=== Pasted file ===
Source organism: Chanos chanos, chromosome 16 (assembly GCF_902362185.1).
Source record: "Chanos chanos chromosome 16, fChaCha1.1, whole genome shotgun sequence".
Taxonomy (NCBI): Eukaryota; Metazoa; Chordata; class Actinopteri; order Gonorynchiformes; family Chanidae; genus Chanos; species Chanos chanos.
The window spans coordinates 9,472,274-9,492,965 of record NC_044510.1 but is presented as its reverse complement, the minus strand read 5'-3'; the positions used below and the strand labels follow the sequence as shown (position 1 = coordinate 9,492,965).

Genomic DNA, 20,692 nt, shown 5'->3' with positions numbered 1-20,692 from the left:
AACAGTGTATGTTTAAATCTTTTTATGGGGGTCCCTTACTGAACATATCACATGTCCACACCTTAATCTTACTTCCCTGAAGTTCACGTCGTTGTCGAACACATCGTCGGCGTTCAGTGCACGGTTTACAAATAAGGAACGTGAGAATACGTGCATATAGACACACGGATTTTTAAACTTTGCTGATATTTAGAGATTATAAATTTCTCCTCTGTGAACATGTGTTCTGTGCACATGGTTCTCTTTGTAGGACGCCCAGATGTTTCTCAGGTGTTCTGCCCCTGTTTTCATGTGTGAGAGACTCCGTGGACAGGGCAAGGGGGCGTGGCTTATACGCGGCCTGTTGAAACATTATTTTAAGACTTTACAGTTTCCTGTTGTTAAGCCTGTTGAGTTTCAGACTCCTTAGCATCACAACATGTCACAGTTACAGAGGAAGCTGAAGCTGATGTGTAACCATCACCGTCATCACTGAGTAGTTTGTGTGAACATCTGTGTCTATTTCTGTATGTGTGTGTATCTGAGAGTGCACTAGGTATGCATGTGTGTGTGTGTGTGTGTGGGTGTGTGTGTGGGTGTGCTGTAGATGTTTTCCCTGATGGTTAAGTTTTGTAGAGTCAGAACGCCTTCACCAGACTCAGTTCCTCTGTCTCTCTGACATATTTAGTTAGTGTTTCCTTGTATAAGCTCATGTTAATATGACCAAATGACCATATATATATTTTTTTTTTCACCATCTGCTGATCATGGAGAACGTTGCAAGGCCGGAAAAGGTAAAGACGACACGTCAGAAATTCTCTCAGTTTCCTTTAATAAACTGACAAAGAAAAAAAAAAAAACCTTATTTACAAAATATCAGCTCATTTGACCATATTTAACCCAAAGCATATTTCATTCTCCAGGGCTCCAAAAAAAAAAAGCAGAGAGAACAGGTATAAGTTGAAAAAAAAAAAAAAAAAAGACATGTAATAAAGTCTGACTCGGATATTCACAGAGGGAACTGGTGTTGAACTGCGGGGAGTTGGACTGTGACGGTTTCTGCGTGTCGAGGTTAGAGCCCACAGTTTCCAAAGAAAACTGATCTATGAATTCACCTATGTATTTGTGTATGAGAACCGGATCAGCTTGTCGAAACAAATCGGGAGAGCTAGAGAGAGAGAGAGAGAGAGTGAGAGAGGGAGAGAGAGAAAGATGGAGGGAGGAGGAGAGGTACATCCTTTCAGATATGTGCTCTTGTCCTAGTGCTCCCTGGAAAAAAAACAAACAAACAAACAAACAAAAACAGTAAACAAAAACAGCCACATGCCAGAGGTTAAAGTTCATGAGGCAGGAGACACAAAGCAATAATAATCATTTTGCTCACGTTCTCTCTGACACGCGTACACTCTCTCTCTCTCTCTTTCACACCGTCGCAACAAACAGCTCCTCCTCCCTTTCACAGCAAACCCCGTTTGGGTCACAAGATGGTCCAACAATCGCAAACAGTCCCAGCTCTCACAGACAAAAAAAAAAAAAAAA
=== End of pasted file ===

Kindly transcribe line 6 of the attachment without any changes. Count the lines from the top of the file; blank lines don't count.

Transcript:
AACAGTGTATGTTTAAATCTTTTTATGGGGGTCCCTTACTGAACATATCACATGTCCACACCTTAATCTTACTTCCCTGAAGTTCACGTCGTTGTCGAACACATCGTCGGCGTTCAGTGCACGGTTTACAAATAAGGAACGTGAGAATACGTGCATATAGACACACGGATTTTTAAACTTTGCTGATATTTAGAGATTATAAATTTCTCCTCTGTGAACATGTGTTCTGTGCACATGGTTCTCTTTGTAGGACGCCCAGATGTTTCTCAGGTGTTCTGCCCCTGTTTTCATGTGTGAGAGACTCCGTGGACAGGGCAAGGGGGCGTGGCTTATACGCGGCCTGTTGAAACATTATTTTAAGACTTTACAGTTTCCTGTTGTTAAGCCTGTTGAGTTTCAGACTCCTTAGCATCACAACATGTCACAGTTACAGAGGAAGCTGAAGCTGATGTGTAACCATCACCGTCATCACTGAGTAGTTTGTGTGAACATCTGTGTCTATTTCTGTATGTGTGTGTATCTGAGAGTGCACTAGGTATGCATGTGTGTGTGTGTGTGTGTGGGTGTGTGTGTGGGTGTGCTGTAGATGTTTTCCCTGATGGTTAAGTTTTGTAGAGTCAGAACGCCTTCACCAGACTCAGTTCCTCTGTCTCTCTGACATATTTAGTTAGTGTTTCCTTGTATAAGCTCATGTTAATATGACCAAATGACCATATATATATTTTTTTTTTCACCATCTGCTGATCATGGAGAACGTTGCAAGGCCGGAAAAGGTAAAGACGACACGTCAGAAATTCTCTCAGTTTCCTTTAATAAACTGACAAAGAAAAAAAAAAAAACCTTATTTACAAAATATCAGCTCATTTGACCATATTTAACCCAAAGCATATTTCATTCTCCAGGGCTCCAAAAAAAAAAAGCAGAGAGAACAGGTATAAGTTGAAAAAAAAAAAAAAAAAAGACATGTAATAAAGTCTGACTCGGATATTCACAGAGGGAACTGGTGTTGAACTGCGGGGAGTTGGACTGTGACGGTTTCTGCGTGTCGAGGTTAGAGCCCACAGTTTCCAAAGAAAACTGATCTATGAATTCACCTATGTATTTGTGTATGAGAACCGGATCAGCTTGTCGAAACAAATCGGGAGAGCTAGAGAGAGAGAGAGAGAGAGTGAGAGAGGGAGAGAGAGAAAGATGGAGGGAGGAGGAGAGGTACATCCTTTCAGATATGTGCTCTTGTCCTAGTGCTCCCTGGAAAAAAAACAAACAAACAAACAAACAAAAACAGTAAACAAAAACAGCCACATGCCAGAGGTTAAAGTTCATGAGGCAGGAGACACAAAGCAATAATAATCATTTTGCTCACGTTCTCTCTGACACGCGTACACTCTCTCTCTCTCTCTTTCACACCGTCGCAACAAACAGCTCCTCCTCCCTTTCACAGCAAACCCCGTTTGGGTCACAAGATGGTCCAACAATCGCAAACAGTCCCAGCTCTCACAGACAAAAAAAAAAAAAAAA